Pretrial Services Agencies: The First Responders in the Reentry Process
Stevenson, Ben, Legg, Shaunda, Corrections Today
For many years, the correctional system has assumed the responsibility of educating and rehabilitating offenders through interventions that seek to change the discouraging pattern of addiction, incarceration, and harm to self and society. "Reentry" typically refers to an offender returning to the community after an extended period of incarceration in prison. However, practitioners and researchers alike are beginning to realize that focusing solely On prisoner reentry neglects of offenders who leave the nation's jails each year. According to the Bureau of Justice Statistics, more than 13 million individuals were processed through U.S. jails midyear 2007 through midyear 2008. (1) The various legal statuses of jail detainees, unpredictable lengths of stay and limited resources make jail reentry challenging. (2) However, the sheer number of offenders cycling through local jails provides a great opportunity for community supervision, diversion and treatment that may interrupt criminal behavior.
Focusing on the transition from jail to the community after any length of confinement creates a platform to decrease the collateral consequences of the arrest and to impact future behaviors in the hopes of preventing rear-rest. From the moment an offender is arrested and charged with a crime, offender assessment begins to determine what level of incarceration and services are required. Accurate assessment and supervision serves to protect public safety, match offenders with appropriate services, and save jail beds for the most serious of criminal offenders. This type of reentry is conducted daily in many successful pretrial supervision agencies across the country.
A Pretrial Service Agency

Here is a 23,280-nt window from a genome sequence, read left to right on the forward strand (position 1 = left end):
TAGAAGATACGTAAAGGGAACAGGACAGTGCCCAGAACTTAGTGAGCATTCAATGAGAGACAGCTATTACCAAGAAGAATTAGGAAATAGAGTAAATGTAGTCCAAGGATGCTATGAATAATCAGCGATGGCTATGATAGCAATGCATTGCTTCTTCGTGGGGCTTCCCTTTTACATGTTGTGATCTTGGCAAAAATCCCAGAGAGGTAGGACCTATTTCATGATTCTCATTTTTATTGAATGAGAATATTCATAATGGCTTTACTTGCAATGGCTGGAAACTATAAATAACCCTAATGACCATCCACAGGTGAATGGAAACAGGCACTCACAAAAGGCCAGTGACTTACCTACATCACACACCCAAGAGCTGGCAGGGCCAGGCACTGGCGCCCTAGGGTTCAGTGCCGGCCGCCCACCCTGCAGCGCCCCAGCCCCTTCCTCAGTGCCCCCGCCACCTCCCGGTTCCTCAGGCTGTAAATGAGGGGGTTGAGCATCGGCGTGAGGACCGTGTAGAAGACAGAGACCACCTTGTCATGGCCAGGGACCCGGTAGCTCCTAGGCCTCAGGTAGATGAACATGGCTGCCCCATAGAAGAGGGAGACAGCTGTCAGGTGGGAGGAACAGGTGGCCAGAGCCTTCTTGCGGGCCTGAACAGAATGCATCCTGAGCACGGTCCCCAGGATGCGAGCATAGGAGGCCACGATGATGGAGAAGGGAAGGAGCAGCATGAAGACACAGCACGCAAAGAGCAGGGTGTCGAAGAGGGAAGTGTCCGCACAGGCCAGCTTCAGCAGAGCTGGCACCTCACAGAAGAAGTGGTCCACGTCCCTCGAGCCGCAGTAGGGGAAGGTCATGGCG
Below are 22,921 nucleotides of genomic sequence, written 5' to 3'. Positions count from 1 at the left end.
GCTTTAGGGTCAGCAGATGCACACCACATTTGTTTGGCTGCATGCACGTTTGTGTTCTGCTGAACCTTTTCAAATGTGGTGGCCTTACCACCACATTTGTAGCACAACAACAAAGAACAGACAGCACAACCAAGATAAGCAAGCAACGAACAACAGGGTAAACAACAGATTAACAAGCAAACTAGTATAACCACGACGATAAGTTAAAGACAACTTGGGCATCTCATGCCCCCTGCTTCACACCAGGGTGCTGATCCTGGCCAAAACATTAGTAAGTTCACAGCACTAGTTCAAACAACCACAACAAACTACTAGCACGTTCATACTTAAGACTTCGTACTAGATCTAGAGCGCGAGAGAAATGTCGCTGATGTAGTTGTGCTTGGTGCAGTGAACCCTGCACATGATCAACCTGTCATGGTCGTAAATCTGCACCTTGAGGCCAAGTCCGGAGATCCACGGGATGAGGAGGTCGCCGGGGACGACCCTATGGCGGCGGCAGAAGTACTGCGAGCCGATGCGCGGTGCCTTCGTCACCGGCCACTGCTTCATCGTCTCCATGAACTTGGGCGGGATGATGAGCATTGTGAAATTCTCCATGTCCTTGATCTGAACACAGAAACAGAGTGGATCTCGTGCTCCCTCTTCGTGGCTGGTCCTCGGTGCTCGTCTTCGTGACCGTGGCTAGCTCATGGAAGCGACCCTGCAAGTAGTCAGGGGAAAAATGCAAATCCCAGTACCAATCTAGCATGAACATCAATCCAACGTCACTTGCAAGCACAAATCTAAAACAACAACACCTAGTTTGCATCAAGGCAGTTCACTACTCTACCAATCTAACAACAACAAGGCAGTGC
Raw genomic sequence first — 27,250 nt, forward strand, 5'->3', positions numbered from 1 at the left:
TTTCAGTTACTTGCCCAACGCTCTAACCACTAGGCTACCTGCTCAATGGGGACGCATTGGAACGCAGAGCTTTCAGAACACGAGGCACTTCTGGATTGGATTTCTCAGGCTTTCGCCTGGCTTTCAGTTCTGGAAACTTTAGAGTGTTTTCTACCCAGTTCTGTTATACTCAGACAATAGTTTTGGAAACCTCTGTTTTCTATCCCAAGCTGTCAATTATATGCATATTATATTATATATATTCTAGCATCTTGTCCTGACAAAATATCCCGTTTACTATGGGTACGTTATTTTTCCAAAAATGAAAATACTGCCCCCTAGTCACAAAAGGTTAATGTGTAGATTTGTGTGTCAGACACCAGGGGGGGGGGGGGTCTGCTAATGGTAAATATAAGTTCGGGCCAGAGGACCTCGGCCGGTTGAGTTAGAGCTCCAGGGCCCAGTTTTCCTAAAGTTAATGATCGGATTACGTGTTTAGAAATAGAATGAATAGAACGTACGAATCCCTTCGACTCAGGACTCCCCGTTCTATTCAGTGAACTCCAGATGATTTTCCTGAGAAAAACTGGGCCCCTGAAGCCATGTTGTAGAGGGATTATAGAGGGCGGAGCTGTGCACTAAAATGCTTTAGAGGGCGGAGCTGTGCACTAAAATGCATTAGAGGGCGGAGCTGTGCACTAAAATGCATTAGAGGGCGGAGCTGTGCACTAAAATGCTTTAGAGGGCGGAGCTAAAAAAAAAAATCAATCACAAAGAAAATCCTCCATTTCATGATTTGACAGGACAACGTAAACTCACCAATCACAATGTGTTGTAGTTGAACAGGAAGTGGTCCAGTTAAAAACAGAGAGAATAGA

The first pretrial services program was developed in New York City in the early 1960s. Since that time, hundreds of programs have been created the country that are designed to work with defendants who are pending trial and therefore presumed innocent. The implementation of pretrial agencies has not been standardized, which makes it difficult to generalize service and program successes. Some programs are housed within the courts, as part of corrections or even within probation departments Other jurisdictions utilize nonprofit organizations to provide pretrial services. (3) The size of these programs and the services they provide vary across jurisdictions. However, the primary purposes of pretrial programs are to assist the courts with release decisions and to supervise defendants who are awaiting trial within the community to ensure appearance at court and protect public safety. Pretrial agencies provide verifiable information to all players within the courtroom workgroup so that the best outcome may occur for both the offender and the public
For many correctional departments such as in Montgomery County, Md., pretrial service agencies are applying the first steps of reentry in hopes of preventing future recidivism, while maximizing limited jail resources for those who pose the biggest risk to public safety. These pretrial agencies conduct risk assessments of new arrestees, make supervision recommendations to the courts, deter-mine eligibility for diversion, and supervise and monitor offender compliance within the community. This initial contact provides a unique opportunity to start the reentry process, no matter how small the effort, with every person in U.S. jails. This approach forces offenders to immediately examine the behaviors that resulted in their arrest it and assists with diminishing the negative impact of arrest for those individuals found not guilty. Focusing on reentry services immediately after arrest allows a pretrial service agency to become an important component in the reentry continuum.
Entering the criminal justice system is a stressor that has the potential for negative outcomes, including removal from family, loss of employment and even suicide. …